Golden Boy by Abigail Tarttelin - a well-crafted and -flowing book on a sensitive subject of intersex people. Multiple POVs were well done, characters were able to draw my sympathy, there was no sugar-coating and many events happening in the book felt very life-like, instead of fairytale-ish.
Despite its very accessible writing, the book has potential to make you ponder over all kinds of deep and existentialist matters, such as staying true to yourself (trust me, in the light of the subject discussed in the book, it doesn't come off as cheesy as it may sound).
4/5 on Goodreads.
May We Be Forgiven by A.M. Homes - how can I even begin to think anything remotely objective about this book, having read it after it became announced as winner of this year's Women's Prize? It was a very different book and it made me curious about the author's other works (apparently she has quite a lot of published texts out!) This was not your smoothly following narrative, no; this book was dry, and snarky, and sarcastic; it dared to make fun of its own heros and the world in general. I can't remember a single descriptive scene from May We Be Forgiven! And that is exactly what I appreciated about this book. Although it did not sway my (undying?) love for Life After Life, I gave May We Be Forgiven a solid
4/5 on Goodreads.
You're All Just Jealous of My Jetpack by Tom Gauld - I won this book full of intelligently funny comic strips from a giveaway, which was perfect since I had almost bought it myself once, earlier. (So I was going to buy it if I didn't win it.) If you haven't visited Tom Gauld's Tumblr page, do your literary slash geeky self a favour and do it - although I did not get all the jokes (which unfortunately lowered my rating because even though it may be my own lacking level of intelligence that stops me from getting references, I think a good comic should attempt to apply very wide audiences), this book and Tom Gauld's works are hilarious. (Oh and did I mention literary? And nerdy? Yes.) And the drawing style is just adorable. 
I hope I'm not violating copyright, but here's a strip from Gauld's site that I linked above, the one that inspired the title of the book, and is poignant, and so hilarious:
4/5 on Goodreads.

Matk naeratuse eest by Adam Bahdaj, Agu Sihvka annab aru by Jaan Rannap and Roostevaba mõõk by Eno Raud - the middle-garde reads that my young self enjoyed (all are re-reads, obviously; some even multiple re-reads). First two books are outright funny - these guys know how to write hilarious characters. The third one is more of adventurery type, focusing on comeraderie and moral values. How can you even begin to give rating to the books that shaped part or your childhood? (And so many books did that for me, and I am willing to give 5/5 to them all, without a blink of an eye.)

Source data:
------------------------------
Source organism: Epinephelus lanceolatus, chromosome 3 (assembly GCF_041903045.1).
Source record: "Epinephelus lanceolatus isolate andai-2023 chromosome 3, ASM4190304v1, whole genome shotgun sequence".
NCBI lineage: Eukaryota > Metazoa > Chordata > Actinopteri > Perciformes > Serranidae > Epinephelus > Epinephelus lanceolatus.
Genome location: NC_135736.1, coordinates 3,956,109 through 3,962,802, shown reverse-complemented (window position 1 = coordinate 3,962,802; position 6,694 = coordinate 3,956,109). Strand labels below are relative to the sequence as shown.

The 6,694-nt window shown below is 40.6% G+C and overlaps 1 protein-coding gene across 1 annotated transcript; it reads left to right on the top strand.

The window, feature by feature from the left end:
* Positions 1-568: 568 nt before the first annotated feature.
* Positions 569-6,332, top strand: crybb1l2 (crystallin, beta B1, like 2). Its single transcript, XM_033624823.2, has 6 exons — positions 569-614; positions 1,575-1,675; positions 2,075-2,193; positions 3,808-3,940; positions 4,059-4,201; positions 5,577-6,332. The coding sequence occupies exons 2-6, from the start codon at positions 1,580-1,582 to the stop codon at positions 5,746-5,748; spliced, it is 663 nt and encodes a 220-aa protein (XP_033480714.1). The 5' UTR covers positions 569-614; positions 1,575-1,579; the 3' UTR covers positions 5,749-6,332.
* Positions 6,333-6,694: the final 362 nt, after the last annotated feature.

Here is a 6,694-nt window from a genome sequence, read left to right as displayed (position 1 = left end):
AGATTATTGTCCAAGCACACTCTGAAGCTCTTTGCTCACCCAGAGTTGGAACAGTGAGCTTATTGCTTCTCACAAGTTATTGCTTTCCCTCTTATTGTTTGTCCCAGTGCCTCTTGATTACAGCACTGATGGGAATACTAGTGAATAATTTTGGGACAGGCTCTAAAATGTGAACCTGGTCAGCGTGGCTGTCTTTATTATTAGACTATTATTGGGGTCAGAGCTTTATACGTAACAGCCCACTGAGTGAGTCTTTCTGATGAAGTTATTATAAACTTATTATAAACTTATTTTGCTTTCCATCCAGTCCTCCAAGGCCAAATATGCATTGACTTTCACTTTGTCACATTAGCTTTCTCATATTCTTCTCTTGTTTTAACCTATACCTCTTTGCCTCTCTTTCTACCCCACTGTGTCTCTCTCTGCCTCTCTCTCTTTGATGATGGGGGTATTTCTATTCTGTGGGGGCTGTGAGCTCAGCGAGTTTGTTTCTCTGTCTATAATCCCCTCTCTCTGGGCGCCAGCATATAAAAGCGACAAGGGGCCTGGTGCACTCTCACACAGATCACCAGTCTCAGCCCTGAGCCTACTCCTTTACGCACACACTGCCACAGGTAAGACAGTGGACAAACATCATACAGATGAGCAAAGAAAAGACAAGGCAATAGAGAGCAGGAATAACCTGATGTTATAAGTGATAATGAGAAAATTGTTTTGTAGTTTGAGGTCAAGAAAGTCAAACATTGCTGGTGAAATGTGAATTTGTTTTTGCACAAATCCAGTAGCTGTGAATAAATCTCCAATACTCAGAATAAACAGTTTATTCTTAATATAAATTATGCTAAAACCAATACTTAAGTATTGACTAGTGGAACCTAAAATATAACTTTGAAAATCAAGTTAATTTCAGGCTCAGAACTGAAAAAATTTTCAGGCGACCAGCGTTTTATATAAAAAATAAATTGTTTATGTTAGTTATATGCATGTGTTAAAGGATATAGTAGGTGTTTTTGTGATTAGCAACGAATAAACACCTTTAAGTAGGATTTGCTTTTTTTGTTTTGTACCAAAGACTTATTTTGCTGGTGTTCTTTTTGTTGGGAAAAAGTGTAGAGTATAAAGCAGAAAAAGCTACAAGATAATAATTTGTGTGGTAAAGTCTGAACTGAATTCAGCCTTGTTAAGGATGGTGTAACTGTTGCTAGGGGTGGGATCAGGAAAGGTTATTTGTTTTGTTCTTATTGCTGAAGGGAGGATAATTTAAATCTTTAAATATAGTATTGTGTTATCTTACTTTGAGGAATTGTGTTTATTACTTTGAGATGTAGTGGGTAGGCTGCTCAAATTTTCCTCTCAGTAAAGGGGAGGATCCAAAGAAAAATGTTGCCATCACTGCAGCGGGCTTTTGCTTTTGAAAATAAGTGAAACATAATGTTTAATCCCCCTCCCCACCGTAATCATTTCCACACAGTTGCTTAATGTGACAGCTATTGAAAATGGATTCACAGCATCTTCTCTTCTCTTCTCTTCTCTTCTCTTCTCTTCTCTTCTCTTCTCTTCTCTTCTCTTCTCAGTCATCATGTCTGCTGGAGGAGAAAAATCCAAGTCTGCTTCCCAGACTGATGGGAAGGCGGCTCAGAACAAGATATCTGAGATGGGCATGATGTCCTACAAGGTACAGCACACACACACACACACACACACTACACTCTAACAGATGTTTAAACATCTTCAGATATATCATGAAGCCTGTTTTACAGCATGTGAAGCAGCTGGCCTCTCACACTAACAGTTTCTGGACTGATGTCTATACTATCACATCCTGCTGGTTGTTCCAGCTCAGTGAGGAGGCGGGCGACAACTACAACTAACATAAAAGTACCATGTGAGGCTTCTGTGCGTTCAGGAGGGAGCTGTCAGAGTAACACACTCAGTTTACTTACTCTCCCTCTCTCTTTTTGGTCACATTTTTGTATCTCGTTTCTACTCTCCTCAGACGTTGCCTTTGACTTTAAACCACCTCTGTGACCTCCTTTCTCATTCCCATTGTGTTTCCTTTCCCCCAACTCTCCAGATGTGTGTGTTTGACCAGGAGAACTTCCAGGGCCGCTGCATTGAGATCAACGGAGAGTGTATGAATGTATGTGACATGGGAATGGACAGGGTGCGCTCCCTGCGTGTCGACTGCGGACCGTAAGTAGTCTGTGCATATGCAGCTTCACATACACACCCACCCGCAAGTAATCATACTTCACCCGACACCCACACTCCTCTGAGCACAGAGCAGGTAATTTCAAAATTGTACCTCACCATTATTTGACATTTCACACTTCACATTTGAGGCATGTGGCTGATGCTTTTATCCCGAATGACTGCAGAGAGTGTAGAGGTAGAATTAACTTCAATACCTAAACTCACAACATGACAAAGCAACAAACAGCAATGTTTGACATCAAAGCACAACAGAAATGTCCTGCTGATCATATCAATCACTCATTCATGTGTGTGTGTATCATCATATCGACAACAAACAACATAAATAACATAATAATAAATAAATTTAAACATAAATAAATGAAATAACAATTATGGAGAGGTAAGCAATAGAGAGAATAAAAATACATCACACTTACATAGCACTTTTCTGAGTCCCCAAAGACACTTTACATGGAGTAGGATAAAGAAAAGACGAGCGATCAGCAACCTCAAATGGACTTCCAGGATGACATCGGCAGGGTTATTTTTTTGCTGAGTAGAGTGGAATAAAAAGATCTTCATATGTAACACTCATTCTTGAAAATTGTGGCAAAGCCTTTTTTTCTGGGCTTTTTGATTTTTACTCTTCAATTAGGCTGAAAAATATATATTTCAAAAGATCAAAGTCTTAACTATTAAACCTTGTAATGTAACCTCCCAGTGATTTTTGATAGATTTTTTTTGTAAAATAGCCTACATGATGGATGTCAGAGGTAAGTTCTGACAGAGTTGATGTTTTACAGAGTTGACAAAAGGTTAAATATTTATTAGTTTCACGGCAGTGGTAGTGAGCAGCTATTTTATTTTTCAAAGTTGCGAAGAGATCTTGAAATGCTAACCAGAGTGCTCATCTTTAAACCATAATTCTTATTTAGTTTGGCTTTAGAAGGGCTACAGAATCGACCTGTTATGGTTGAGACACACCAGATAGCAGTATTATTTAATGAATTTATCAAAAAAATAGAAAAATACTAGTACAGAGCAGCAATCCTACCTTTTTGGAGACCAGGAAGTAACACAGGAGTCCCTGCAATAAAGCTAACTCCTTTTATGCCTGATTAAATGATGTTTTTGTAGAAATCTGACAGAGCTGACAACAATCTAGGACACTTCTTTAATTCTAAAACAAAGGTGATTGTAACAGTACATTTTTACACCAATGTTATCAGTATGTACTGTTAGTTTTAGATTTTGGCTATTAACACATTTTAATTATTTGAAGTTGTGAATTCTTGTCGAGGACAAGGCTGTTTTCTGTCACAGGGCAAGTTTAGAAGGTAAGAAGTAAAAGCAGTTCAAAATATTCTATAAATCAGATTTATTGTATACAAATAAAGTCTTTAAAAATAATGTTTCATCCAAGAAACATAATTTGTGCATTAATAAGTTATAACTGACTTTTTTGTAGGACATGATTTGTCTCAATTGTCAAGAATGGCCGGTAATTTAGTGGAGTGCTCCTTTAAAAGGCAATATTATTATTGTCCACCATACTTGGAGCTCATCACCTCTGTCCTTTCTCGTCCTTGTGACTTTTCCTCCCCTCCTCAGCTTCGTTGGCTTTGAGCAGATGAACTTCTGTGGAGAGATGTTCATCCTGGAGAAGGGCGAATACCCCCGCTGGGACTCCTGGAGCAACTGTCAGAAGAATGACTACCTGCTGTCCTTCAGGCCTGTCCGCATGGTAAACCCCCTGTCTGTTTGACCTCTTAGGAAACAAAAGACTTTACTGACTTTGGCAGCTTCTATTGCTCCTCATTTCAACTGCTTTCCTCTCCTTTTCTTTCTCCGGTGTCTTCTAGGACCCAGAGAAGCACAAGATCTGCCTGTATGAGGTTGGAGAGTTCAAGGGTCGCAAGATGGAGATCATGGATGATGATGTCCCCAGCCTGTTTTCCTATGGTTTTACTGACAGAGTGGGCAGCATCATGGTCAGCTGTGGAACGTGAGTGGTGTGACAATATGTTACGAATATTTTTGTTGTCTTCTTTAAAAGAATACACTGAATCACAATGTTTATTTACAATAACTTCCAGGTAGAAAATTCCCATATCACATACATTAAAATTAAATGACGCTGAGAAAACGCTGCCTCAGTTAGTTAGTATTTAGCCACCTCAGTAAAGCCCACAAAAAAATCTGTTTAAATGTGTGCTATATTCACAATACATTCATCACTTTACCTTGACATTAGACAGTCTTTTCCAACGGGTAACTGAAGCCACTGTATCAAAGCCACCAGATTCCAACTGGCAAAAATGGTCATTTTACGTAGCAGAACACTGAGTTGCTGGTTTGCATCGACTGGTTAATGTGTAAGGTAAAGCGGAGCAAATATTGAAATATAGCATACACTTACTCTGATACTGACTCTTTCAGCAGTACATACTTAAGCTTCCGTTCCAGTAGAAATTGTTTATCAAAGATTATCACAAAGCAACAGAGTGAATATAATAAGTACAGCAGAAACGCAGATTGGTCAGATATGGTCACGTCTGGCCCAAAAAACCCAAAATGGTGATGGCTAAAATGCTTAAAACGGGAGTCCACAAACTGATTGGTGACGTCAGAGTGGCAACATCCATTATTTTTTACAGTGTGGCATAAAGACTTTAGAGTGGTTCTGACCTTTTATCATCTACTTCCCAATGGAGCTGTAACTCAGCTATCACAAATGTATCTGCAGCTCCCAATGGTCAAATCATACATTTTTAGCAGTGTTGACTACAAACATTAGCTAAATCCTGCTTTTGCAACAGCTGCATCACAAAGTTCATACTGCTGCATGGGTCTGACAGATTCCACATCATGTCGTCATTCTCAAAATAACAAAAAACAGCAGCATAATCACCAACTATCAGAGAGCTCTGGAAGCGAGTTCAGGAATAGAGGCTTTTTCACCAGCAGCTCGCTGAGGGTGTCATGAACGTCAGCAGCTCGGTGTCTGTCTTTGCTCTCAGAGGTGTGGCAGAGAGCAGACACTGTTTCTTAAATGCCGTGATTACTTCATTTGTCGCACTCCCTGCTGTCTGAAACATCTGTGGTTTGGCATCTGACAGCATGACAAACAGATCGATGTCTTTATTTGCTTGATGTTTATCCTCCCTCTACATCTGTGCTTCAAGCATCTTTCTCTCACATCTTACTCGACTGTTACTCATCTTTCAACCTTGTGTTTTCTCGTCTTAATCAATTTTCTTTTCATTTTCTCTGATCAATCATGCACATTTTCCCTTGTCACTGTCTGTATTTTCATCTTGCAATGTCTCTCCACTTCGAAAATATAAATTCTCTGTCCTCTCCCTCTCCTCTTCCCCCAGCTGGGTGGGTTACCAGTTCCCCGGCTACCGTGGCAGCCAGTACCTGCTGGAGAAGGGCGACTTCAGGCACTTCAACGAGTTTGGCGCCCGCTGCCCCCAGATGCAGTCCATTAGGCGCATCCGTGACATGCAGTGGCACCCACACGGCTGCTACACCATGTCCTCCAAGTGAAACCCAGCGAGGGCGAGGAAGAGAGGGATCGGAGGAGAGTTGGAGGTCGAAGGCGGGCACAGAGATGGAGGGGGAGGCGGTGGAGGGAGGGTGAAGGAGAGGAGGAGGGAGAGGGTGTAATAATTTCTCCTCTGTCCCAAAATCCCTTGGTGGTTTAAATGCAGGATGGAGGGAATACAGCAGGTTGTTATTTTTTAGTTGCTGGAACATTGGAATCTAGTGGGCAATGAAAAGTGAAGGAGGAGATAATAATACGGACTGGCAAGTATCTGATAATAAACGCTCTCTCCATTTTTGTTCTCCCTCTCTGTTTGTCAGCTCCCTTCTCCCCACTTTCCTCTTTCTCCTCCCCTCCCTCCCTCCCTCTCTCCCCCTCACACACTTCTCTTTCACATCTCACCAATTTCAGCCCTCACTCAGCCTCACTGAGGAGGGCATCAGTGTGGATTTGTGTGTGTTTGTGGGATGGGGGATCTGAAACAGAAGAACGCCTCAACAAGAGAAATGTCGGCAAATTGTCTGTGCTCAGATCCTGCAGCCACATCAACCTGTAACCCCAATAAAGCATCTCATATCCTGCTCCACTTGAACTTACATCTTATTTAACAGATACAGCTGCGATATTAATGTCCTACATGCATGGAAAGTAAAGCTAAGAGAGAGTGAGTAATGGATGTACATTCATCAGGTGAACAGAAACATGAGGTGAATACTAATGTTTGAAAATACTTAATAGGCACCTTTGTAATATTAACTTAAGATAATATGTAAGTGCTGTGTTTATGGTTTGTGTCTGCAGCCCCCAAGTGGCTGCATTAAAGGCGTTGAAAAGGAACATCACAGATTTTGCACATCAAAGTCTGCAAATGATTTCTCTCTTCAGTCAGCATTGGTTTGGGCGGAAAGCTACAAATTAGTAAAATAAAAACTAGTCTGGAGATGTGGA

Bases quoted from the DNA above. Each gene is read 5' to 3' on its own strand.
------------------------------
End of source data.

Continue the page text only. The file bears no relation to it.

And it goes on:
5/5, 5/5 and 4/5, respectively.

Sunday, September 1, 2013

Closing the lid of August

From last autumn.
It's AUTUMN! I am beyond pleased, because as for many, autumn is my absolute favourite season. Summer is actually my least favourite season, so I am double pleased that it is over.
How did it go on reading front? I was mega relaxed in my reading, even though I had (and still have for one more day) three weeks off from work. I used to think of myself as a fairly fast reader, but I'm thinking I might have to adjust that mindset - it took me 8 days to get through A Prayer for Owen Meany, and it's not like it's a bad book or anything! Maybe I'm just a slower kind of reader, afterall.
Let's get down to numbers. The books I read in August:
* J. Fforde "Lost In a Good Book"
* J. Austen "Mansfield Park" - Classics Club; Austen in August

* A. Bahdaj "Matk naeratuse eest" ("Podróz za jeden uśmiech")
* J. Rannap "Agu Sihvka annab aru"
* E. Raud "Roostevaba mõõk"
* J. Irving "A Prayer for Owen Meany"
399+439+214+106+159+637= 1943
Page count ain't actually too shabby, I used to be around 2000 pages a month in the beginning of the year, so I think I'm getting the mojo back.
The three books in funny languages (Polish, Estonian, Estonian) are children's books (actually I think they are more like middle grade) and I brought them to Finland from my childhood home. They have been ridiculously comforting comfort reads this month. I'll do mini reviews on the books I've read in summer (except for Mansfield Park) next week.
From last autumn.
So we had Austen in August event, which was successful for me since I only set one goal (read Mansfield Park) and I managed to meet it.
September and October will be ridiculously exciting because of RIP VIII reading event. I already started The Night Circus, mostly because I finished A Prayer for Owen Meany on 30th and I knew I wasn't going to finish another book in 1.5 days, so I figured I'll just start with the RIP stack. And, I did have a lot of reservations about this book, but has it managed to grab my attention! I bought it back in January and am glad I finally got the proper push to read it. So far, RIP has started very successfully for me. Next up, I think, will be at least a few Sherlock Holmes stories, and then I'll probably move on to Henry James.